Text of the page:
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Cozy Cole (October 17 1909January 31 1981) was a jazz drummer who scored a #1 Cashbox magazine hit with the record "Topsy Part 2". "Topsy" peaked at number three on Billboard Hot 100, and at number one on the R&B chart. . The recording contained a lengthy drum solo, and was one of the few drum solo recordings that ever made the Billboard Hot 100 (1958) chart. The single was issued on the tiny Brooklynmarker-based Love Records label.

William Randolph Cole was born in 1909 in East Orangemarker, New Jerseymarker. His first music job was with Wilber Sweatman in 1928. In 1930 he played for Jelly Roll Morton's Red Hot Peppers, recording an early drum solo on "Load of Cole". He spent 1931–33 with Blanche Calloway, 1933-34 with Benny Carter, 1935-36 with Willie Bryant, 1936-38 with Stuff Smith's small combo, and 1938-42 with Cab Calloway. In 1942, he was hired by CBS Radio music director Raymond Scott as part of network radio's first mixed-race orchestra. After that he played with Louis Armstrong's All Stars.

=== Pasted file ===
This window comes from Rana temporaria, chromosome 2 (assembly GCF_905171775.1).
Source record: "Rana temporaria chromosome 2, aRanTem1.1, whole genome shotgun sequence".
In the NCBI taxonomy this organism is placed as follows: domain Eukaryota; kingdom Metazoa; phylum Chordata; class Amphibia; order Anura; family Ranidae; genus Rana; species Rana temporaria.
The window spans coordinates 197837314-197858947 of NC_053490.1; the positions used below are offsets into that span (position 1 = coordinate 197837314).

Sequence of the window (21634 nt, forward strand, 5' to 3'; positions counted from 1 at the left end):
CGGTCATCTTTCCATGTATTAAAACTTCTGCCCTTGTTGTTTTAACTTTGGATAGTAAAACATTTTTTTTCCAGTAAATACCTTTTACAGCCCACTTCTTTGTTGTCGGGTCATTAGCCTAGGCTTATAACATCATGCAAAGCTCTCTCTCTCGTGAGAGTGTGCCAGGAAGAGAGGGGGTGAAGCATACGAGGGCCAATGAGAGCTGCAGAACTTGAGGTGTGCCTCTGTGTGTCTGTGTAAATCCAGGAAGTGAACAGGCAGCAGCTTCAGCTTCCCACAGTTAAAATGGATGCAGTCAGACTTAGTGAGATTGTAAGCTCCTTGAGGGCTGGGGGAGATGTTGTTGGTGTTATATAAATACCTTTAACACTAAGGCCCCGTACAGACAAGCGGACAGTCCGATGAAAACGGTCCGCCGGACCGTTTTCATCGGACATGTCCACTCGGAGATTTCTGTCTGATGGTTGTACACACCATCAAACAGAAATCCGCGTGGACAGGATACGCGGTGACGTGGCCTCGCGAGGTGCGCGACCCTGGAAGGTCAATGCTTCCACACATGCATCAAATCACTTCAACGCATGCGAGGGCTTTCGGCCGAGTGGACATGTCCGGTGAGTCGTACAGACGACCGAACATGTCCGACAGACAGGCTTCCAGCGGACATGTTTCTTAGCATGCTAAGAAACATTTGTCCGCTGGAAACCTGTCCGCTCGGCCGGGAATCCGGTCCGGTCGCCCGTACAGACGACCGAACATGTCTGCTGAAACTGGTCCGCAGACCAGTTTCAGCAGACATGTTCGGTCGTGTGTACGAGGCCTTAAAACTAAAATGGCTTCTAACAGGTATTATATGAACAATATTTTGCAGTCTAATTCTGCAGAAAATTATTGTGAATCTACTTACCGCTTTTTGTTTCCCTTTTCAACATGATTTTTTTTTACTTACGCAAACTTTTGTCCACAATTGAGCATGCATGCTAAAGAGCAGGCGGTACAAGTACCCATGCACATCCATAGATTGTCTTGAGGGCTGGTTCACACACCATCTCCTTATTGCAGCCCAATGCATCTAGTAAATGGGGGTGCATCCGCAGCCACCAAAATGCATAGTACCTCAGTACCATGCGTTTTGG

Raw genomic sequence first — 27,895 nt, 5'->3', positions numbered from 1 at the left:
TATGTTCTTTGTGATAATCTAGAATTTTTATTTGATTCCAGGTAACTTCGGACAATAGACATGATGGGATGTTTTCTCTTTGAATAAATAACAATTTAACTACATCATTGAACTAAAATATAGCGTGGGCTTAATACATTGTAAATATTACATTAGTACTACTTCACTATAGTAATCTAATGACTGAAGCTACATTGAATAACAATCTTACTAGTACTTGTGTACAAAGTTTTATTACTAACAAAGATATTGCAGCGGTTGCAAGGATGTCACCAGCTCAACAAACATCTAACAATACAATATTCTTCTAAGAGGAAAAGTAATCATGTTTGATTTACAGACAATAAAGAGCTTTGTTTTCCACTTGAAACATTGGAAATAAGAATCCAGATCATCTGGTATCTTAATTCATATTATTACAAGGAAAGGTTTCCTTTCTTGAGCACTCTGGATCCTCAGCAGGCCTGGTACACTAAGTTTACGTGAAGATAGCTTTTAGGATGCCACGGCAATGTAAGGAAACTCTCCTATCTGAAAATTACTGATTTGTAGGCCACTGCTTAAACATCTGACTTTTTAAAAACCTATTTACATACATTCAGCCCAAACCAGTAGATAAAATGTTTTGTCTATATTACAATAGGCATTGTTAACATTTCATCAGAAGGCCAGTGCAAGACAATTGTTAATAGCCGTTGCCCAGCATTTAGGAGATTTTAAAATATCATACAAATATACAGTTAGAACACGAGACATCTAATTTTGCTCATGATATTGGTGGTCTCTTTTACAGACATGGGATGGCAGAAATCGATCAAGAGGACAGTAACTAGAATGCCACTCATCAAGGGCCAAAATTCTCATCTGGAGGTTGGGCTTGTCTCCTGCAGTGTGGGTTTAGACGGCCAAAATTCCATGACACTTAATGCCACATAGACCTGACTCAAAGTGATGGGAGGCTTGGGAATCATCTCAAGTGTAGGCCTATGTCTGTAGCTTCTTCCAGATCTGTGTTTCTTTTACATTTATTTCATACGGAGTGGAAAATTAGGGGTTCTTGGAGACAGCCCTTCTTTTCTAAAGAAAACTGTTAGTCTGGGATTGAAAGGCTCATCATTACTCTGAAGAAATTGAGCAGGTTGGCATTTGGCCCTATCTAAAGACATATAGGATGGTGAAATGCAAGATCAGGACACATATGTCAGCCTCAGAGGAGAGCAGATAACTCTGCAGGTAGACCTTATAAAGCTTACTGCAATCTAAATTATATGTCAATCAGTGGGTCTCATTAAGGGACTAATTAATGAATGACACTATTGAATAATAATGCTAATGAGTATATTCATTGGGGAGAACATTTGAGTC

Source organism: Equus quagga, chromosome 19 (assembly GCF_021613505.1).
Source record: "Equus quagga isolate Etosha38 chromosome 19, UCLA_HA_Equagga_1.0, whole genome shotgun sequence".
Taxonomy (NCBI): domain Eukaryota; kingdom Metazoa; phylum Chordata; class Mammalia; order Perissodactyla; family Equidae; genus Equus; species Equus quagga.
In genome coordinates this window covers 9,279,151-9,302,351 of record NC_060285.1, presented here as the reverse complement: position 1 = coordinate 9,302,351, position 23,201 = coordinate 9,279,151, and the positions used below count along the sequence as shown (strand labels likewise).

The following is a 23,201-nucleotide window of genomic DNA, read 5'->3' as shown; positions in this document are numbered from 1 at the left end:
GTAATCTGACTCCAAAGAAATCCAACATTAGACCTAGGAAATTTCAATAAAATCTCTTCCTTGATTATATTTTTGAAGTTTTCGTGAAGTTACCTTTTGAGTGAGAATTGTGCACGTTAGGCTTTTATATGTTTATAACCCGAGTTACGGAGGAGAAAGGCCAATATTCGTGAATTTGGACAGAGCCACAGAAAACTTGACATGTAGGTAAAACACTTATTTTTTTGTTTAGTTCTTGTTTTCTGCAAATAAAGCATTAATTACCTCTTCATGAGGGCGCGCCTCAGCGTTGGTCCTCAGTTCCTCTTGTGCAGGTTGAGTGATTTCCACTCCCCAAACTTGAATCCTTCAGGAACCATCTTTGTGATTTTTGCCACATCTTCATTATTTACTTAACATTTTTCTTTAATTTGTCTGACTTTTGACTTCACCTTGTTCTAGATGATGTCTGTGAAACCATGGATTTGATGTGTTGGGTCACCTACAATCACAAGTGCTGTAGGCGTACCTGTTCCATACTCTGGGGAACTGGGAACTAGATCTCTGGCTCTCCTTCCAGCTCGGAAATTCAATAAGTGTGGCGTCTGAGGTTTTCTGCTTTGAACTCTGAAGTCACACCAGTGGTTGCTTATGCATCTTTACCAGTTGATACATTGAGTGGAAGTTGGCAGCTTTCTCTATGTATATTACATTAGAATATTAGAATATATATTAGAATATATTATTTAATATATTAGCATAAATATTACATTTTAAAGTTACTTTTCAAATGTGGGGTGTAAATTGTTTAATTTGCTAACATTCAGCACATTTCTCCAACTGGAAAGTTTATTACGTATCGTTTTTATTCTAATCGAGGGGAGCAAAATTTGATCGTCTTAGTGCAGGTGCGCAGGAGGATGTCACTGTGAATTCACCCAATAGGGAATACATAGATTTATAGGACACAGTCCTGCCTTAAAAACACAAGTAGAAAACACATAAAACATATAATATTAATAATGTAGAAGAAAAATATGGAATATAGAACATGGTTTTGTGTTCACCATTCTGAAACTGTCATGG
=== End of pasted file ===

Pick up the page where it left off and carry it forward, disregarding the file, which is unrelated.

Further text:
Cole appeared in music-related films, including a brief cameo in Don't Knock the Rock. Throughout the 1960s and 1970s Cole continued to perform in a variety of settings. Cole and Gene Krupa often played duets at the Metropole in New York City during the 1950s and 60s.

He died of cancer in 1981, in Columbusmarker, Ohiomarker.

Cole is cited as an influence by many contemporary rock drummers, including Cozy Powell, who part named himself after Cole.

Gallery

Image:Velma & Friends.jpg|From left: Jack Teagarden, Sandy DeSantis, Velma Middleton, Fraser MacPherson, Cozy Cole, Arvell Shaw, Earl Hines, Barney Bigard. At the Palomar Supper Club, March 17, 1951.

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